Series Producer Marsha Walton provides a very sad update on Florida manatees.
The past few months have been excruciating for the scientists and volunteers who work with Florida’s manatees. Instead of documenting which animals have returned to their winter homes, and which moms have new babies, they are instead retrieving the bodies of hundreds of animals killed by deadly red tide.
“Several things are happening,” said Patrick Rose, a retired state biologist and current director of Save the Manatee Club.
“The worst is red tide in southwest Florida, from Bradenton south to Lee County. We are closing in on 200 manatees dead from that event alone,” Rose told “This American Land.”
How does red tide kill these giant, plant-eating mammals?
The red tide organism is a phytoplankton, or algae, known as Karenia brevis. While it is always present in the Gulf of Mexico, on occasion it reproduces wildly, or “blooms,” sometimes covering more than 100 miles. It can discolor water and poison fish and other wildlife. Warm waters can trigger these blooms; scientists believe pollution and agricultural runoff may also feed the algae’s dramatic growth.
For the manatees, red tide brings excruciating suffering. When the red tide organism dies, it gives off a toxin. The dead algae settles into the sea grasses that the manatees eat, and the toxin causes seizures and a lack of coordination. The animals drown because they can’t keep their heads above water.
The red tide that started in September 2012 is described as one of the worst in years, not only affecting manatees but leaving tons of dead fish along Florida’s west coast beaches. It’s also lasted longer than normal, now more than six months, and has stretched at times to 150 miles long.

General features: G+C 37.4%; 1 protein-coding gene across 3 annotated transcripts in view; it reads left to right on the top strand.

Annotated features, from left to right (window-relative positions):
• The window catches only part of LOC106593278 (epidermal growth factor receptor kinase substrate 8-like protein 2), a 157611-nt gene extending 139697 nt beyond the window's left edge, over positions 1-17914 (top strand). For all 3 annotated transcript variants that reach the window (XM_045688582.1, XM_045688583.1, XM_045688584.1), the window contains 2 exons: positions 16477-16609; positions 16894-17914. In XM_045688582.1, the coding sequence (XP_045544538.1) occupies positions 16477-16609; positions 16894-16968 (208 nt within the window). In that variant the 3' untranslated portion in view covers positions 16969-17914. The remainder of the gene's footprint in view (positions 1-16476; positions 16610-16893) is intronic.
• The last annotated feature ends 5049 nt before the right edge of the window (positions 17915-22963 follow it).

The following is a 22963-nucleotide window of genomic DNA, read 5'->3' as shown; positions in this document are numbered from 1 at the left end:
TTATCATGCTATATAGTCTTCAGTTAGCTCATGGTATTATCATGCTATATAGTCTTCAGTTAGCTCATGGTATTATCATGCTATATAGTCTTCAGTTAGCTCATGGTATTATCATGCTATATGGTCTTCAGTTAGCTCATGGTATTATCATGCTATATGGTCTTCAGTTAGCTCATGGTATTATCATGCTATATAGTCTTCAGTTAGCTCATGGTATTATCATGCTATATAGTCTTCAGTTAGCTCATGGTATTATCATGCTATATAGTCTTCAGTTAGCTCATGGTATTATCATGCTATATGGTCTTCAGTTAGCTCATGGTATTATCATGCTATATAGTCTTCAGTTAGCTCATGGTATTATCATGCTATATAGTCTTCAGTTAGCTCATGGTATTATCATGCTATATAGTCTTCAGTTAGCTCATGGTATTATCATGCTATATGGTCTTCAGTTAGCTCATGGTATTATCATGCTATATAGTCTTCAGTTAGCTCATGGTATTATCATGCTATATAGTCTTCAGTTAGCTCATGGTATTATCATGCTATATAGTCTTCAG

Since knowledge of this season’s severe red tide, some manatees have been rescued and are being rehabilitated.
Rose says if rescuers can get to the manatees, even if they are infected, they can recover quickly. They must be stabilized, and then kept out of areas that still have active red tide outbreaks. Saving the animals literally involves keeping their heads above water, truly a challenge when they can weigh a ton or more.
If you saw our story on the manatees of Crystal River, Florida in our second season, you saw what amazing, if odd-looking animals these are. Our host Caroline Raville and photographer and producer Jim Gilson did some terrific reporting on the population that spends the winter at the Crystal River National Wildlife Refuge.
Rose says pollution and water quality issues are a big part of what’s led to red tide. High levels of nutrients in Florida’s hot climate can lead to an algal bloom. Excessive nutrients can result from agricultural runoff, discharge from water treatment facilities, stormwater from streets and from residential lawns.
While much progress has been made in educating boaters about propellers harming manatees, outreach is also needed for these long- term killers as well.
“We need to prevent this from happening in the first place,” said Rose. “We need to deal with pollution, flows from power plants, use permits --from beginning to end,” he said.
Complicating the crisis is another, unknown manatee killer on Florida’s east coast. Dozens more manatees are dead, and biologists have not yet determined the cause. All have drowned after eating large amounts of a macro-algae, and their deaths may be tied to a change in their diet.
The Florida manatee population is believed to be just over 4,000. They have been on the Endangered Species List since 1967.
If you should spot a sick or dead manatee, please call the Wildlife Alert Hotline at 888-404-3922. That number is staffed 24 hours a day, so don’t hesitate to call if you see a distressed animal.